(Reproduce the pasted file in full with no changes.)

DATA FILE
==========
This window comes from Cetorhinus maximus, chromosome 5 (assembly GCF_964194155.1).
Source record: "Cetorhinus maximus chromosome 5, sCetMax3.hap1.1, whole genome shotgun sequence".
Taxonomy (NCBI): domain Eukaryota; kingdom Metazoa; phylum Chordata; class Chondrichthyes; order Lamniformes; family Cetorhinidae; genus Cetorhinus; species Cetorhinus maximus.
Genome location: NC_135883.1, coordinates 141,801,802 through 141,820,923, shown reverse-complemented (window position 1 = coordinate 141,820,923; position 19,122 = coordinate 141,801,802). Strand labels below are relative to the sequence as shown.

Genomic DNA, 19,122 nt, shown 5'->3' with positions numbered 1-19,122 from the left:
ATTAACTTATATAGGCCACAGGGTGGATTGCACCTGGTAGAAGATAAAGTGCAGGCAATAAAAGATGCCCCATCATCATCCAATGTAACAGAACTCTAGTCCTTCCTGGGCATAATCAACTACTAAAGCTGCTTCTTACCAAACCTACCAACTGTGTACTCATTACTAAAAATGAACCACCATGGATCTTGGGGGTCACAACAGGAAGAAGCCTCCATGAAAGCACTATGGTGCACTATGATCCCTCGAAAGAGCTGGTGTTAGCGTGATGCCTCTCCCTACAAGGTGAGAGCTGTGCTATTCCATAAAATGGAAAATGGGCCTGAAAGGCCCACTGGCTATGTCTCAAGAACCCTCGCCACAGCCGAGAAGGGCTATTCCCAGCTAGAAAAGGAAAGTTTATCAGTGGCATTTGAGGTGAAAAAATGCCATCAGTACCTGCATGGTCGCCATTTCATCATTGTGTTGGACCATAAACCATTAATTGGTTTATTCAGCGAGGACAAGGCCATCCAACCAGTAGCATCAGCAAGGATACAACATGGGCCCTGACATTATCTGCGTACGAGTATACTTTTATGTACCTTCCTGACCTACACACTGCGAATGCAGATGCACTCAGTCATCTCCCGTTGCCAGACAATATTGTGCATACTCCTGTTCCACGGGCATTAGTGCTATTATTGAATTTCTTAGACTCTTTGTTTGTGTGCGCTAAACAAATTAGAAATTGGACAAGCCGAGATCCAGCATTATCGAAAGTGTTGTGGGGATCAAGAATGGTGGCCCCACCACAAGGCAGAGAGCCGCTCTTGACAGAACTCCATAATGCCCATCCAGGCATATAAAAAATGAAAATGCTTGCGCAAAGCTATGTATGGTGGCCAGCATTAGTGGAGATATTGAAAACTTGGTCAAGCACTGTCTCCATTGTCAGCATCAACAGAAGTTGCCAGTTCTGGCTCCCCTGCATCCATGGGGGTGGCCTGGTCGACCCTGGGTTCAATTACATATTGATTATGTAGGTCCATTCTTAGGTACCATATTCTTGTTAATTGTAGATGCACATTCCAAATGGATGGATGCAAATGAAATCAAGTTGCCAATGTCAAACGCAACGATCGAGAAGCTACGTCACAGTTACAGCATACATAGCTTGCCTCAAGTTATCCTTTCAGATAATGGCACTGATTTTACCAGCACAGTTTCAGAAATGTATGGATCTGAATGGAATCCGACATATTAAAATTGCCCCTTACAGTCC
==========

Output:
This window comes from Cetorhinus maximus, chromosome 5 (assembly GCF_964194155.1).
Source record: "Cetorhinus maximus chromosome 5, sCetMax3.hap1.1, whole genome shotgun sequence".
Taxonomy (NCBI): domain Eukaryota; kingdom Metazoa; phylum Chordata; class Chondrichthyes; order Lamniformes; family Cetorhinidae; genus Cetorhinus; species Cetorhinus maximus.
Genome location: NC_135883.1, coordinates 141,801,802 through 141,820,923, shown reverse-complemented (window position 1 = coordinate 141,820,923; position 19,122 = coordinate 141,801,802). Strand labels below are relative to the sequence as shown.

Genomic DNA, 19,122 nt, shown 5'->3' with positions numbered 1-19,122 from the left:
ATTAACTTATATAGGCCACAGGGTGGATTGCACCTGGTAGAAGATAAAGTGCAGGCAATAAAAGATGCCCCATCATCATCCAATGTAACAGAACTCTAGTCCTTCCTGGGCATAATCAACTACTAAAGCTGCTTCTTACCAAACCTACCAACTGTGTACTCATTACTAAAAATGAACCACCATGGATCTTGGGGGTCACAACAGGAAGAAGCCTCCATGAAAGCACTATGGTGCACTATGATCCCTCGAAAGAGCTGGTGTTAGCGTGATGCCTCTCCCTACAAGGTGAGAGCTGTGCTATTCCATAAAATGGAAAATGGGCCTGAAAGGCCCACTGGCTATGTCTCAAGAACCCTCGCCACAGCCGAGAAGGGCTATTCCCAGCTAGAAAAGGAAAGTTTATCAGTGGCATTTGAGGTGAAAAAATGCCATCAGTACCTGCATGGTCGCCATTTCATCATTGTGTTGGACCATAAACCATTAATTGGTTTATTCAGCGAGGACAAGGCCATCCAACCAGTAGCATCAGCAAGGATACAACATGGGCCCTGACATTATCTGCGTACGAGTATACTTTTATGTACCTTCCTGACCTACACACTGCGAATGCAGATGCACTCAGTCATCTCCCGTTGCCAGACAATATTGTGCATACTCCTGTTCCACGGGCATTAGTGCTATTATTGAATTTCTTAGACTCTTTGTTTGTGTGCGCTAAACAAATTAGAAATTGGACAAGCCGAGATCCAGCATTATCGAAAGTGTTGTGGGGATCAAGAATGGTGGCCCCACCACAAGGCAGAGAGCCGCTCTTGACAGAACTCCATAATGCCCATCCAGGCATATAAAAAATGAAAATGCTTGCGCAAAGCTATGTATGGTGGCCAGCATTAGTGGAGATATTGAAAACTTGGTCAAGCACTGTCTCCATTGTCAGCATCAACAGAAGTTGCCAGTTCTGGCTCCCCTGCATCCATGGGGGTGGCCTGGTCGACCCTGGGTTCAATTACATATTGATTATGTAGGTCCATTCTTAGGTACCATATTCTTGTTAATTGTAGATGCACATTCCAAATGGATGGATGCAAATGAAATCAAGTTGCCAATGTCAAACGCAACGATCGAGAAGCTACGTCACAGTTACAGCATACATAGCTTGCCTCAAGTTATCCTTTCAGATAATGGCACTGATTTTACCAGCACAGTTTCAGAAATGTATGGATCTGAATGGAATCCGACATATTAAAATTGCCCCTTACAGTCC